Reply to post: Beware The Gosling effect

Q: How does hydrogen turn into a metal? A: Hang on a second, I need to train my AI supercomputer first

Anonymous Coward
Anonymous Coward

Beware The Gosling effect

Beware "Gosling effect" in AI:

https://petapixel.com/2020/08/17/gigapixel-ai-accidentally-added-ryan-goslings-face-to-this-photo/

So, there is some force that binds the electron at some fixed distance. As the electron moves further away that force becomes a pull, as it moves too near it becomes a push. At the electron distance it is zero. Recognize you're dealing with a resonant force there, and that's the local resonant wavelength.

Lets, for the sake of argument, commit heresy and assume Schrodinger's equation is an *approximation* for that system, and not the *definition* of that underlying system.

If the randomness of Schrodinger is *complexity* instead of *uncertainty* then it's not that it cannot be predicted, its that you don't understand that oscillatory resonant motion, so you can only approximate it. But its complex not unknowable, you should be able to find repeatable cases, predictable cases. The existence of those repeatable cases is proof the system is not probabilistic, rather just that its complex and not understood.

Even if you didn't understand the system itself, you might notice an electron returning to the same place in a predictable interval, or two seemingly unrelated things moving the same way, even if they're apparently unconnected, even if separated by time or space. That would tend to confirm that the motion is not a random-probabilistic motion, but rather a complex one you don't understand.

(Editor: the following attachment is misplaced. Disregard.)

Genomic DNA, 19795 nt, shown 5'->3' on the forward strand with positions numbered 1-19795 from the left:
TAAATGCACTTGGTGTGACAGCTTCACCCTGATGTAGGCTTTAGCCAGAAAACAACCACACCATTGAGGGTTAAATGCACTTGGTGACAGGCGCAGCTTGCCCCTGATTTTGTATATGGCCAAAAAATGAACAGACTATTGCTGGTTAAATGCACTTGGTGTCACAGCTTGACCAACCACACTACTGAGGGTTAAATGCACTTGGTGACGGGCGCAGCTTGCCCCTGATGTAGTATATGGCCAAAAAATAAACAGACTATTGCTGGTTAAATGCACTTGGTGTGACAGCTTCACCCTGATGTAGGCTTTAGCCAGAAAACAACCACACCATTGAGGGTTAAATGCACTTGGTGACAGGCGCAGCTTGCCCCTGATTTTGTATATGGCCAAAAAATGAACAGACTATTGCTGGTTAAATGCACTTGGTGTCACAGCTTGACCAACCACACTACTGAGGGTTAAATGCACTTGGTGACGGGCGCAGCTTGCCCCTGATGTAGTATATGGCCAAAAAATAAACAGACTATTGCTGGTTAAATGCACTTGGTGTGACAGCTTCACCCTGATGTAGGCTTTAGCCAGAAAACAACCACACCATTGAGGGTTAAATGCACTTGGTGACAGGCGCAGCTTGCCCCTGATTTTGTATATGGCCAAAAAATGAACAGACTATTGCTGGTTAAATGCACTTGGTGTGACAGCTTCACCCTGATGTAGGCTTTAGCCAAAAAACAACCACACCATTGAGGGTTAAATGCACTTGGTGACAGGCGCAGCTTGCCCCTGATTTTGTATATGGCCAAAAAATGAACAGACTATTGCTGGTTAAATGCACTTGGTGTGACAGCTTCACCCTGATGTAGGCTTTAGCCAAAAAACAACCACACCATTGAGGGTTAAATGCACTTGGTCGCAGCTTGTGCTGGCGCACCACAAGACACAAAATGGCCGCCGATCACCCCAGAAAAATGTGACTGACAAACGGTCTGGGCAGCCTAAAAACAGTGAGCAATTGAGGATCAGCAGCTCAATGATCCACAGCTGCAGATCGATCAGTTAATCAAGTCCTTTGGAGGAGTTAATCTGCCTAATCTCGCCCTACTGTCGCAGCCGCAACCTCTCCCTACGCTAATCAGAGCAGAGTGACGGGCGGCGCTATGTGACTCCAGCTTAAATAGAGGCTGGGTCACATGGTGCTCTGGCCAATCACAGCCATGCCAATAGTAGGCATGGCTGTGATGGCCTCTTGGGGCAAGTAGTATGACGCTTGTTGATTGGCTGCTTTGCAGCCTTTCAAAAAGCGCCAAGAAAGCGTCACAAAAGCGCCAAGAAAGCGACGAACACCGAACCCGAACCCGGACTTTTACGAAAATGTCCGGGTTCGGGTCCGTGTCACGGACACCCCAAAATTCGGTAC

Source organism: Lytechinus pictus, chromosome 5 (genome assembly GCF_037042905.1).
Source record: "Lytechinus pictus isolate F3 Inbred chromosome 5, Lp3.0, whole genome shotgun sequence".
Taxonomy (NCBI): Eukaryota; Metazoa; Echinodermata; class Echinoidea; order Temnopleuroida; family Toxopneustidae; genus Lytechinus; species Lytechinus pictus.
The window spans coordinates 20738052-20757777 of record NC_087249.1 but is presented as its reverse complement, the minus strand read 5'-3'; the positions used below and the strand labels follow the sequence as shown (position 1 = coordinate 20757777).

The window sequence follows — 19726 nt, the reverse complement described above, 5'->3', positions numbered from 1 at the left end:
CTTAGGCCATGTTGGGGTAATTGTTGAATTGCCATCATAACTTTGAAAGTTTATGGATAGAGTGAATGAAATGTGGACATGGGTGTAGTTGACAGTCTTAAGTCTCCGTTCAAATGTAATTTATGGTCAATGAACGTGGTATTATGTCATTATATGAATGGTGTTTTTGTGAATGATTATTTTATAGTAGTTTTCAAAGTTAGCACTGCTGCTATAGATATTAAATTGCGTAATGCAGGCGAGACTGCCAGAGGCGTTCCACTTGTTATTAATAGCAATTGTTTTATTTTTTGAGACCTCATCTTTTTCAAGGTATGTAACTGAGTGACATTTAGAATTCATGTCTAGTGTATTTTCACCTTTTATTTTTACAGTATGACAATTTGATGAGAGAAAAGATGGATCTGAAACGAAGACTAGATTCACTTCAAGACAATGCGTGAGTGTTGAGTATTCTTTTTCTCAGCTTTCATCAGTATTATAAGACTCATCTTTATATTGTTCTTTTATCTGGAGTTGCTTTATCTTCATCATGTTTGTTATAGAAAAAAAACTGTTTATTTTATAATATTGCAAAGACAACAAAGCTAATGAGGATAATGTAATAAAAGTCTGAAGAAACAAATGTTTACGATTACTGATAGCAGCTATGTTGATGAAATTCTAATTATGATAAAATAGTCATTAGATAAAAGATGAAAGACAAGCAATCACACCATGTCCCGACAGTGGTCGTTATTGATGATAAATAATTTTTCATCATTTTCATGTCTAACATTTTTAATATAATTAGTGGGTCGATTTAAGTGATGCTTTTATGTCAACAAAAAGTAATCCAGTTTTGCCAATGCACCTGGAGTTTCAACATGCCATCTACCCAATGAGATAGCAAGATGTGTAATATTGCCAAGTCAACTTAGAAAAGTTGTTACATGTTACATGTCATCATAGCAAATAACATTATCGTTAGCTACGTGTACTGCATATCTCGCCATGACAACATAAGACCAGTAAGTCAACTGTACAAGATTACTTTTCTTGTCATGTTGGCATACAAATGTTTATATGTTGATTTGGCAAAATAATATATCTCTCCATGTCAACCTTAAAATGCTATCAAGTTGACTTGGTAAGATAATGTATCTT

You *do* keep finding these cases and you label them 'quantum teleportation' or 'quantum entanglement'.

Labelling those things as "quantum teleportation", and claiming the properties are teleported from one to another (or to a future instance of the same thing) across another dimension borders on the ridiculous.

You're dealing with an oscillating resonant system, and its complicated, yet somehow the electron and proton in the nucleus share the pattern, in order to be held at a resonant distance). That binding is so common and so fundamental, that the oscillation pattern for that binding must be pretty simple. So lets call that F2, where F1 is the underlying resonant pattern.

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